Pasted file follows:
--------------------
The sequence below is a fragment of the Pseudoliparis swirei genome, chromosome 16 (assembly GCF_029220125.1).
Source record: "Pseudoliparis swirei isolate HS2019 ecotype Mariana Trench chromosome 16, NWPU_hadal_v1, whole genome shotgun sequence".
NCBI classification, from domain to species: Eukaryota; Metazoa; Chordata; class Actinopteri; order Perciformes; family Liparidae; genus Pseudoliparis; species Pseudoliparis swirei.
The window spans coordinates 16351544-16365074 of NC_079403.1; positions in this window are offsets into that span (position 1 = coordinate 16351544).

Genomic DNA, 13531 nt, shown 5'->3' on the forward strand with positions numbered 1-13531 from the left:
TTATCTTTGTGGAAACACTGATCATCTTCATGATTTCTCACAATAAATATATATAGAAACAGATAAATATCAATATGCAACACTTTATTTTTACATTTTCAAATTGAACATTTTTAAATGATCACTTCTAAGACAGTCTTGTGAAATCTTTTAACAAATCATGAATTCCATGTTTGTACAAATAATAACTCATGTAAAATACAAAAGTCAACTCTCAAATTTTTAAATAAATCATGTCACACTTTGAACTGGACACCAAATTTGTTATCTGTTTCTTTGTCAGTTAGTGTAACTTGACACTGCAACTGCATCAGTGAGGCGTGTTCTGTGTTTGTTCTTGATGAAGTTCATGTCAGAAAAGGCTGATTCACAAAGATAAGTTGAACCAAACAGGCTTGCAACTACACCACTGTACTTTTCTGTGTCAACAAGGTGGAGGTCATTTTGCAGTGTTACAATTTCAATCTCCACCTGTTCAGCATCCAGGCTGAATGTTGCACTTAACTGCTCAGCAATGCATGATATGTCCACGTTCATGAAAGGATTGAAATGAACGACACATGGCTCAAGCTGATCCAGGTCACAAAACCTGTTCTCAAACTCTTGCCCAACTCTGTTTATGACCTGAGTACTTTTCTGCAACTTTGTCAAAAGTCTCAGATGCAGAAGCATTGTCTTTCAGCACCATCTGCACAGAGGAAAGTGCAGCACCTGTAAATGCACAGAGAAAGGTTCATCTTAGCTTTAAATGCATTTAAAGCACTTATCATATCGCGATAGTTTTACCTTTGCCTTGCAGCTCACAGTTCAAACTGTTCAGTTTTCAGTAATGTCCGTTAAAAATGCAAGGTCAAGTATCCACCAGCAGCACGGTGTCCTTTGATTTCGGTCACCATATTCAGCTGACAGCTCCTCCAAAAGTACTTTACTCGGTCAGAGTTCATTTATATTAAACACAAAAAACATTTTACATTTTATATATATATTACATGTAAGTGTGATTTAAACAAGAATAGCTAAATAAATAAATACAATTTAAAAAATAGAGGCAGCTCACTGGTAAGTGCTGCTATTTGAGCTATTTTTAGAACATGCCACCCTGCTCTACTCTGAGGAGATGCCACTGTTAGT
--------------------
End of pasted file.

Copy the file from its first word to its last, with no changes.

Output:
The sequence below is a fragment of the Pseudoliparis swirei genome, chromosome 16 (assembly GCF_029220125.1).
Source record: "Pseudoliparis swirei isolate HS2019 ecotype Mariana Trench chromosome 16, NWPU_hadal_v1, whole genome shotgun sequence".
NCBI classification, from domain to species: Eukaryota; Metazoa; Chordata; class Actinopteri; order Perciformes; family Liparidae; genus Pseudoliparis; species Pseudoliparis swirei.
The window spans coordinates 16351544-16365074 of NC_079403.1; positions in this window are offsets into that span (position 1 = coordinate 16351544).

Genomic DNA, 13531 nt, shown 5'->3' on the forward strand with positions numbered 1-13531 from the left:
TTATCTTTGTGGAAACACTGATCATCTTCATGATTTCTCACAATAAATATATATAGAAACAGATAAATATCAATATGCAACACTTTATTTTTACATTTTCAAATTGAACATTTTTAAATGATCACTTCTAAGACAGTCTTGTGAAATCTTTTAACAAATCATGAATTCCATGTTTGTACAAATAATAACTCATGTAAAATACAAAAGTCAACTCTCAAATTTTTAAATAAATCATGTCACACTTTGAACTGGACACCAAATTTGTTATCTGTTTCTTTGTCAGTTAGTGTAACTTGACACTGCAACTGCATCAGTGAGGCGTGTTCTGTGTTTGTTCTTGATGAAGTTCATGTCAGAAAAGGCTGATTCACAAAGATAAGTTGAACCAAACAGGCTTGCAACTACACCACTGTACTTTTCTGTGTCAACAAGGTGGAGGTCATTTTGCAGTGTTACAATTTCAATCTCCACCTGTTCAGCATCCAGGCTGAATGTTGCACTTAACTGCTCAGCAATGCATGATATGTCCACGTTCATGAAAGGATTGAAATGAACGACACATGGCTCAAGCTGATCCAGGTCACAAAACCTGTTCTCAAACTCTTGCCCAACTCTGTTTATGACCTGAGTACTTTTCTGCAACTTTGTCAAAAGTCTCAGATGCAGAAGCATTGTCTTTCAGCACCATCTGCACAGAGGAAAGTGCAGCACCTGTAAATGCACAGAGAAAGGTTCATCTTAGCTTTAAATGCATTTAAAGCACTTATCATATCGCGATAGTTTTACCTTTGCCTTGCAGCTCACAGTTCAAACTGTTCAGTTTTCAGTAATGTCCGTTAAAAATGCAAGGTCAAGTATCCACCAGCAGCACGGTGTCCTTTGATTTCGGTCACCATATTCAGCTGACAGCTCCTCCAAAAGTACTTTACTCGGTCAGAGTTCATTTATATTAAACACAAAAAACATTTTACATTTTATATATATATTACATGTAAGTGTGATTTAAACAAGAATAGCTAAATAAATAAATACAATTTAAAAAATAGAGGCAGCTCACTGGTAAGTGCTGCTATTTGAGCTATTTTTAGAACATGCCACCCTGCTCTACTCTGAGGAGATGCCACTGTTAGT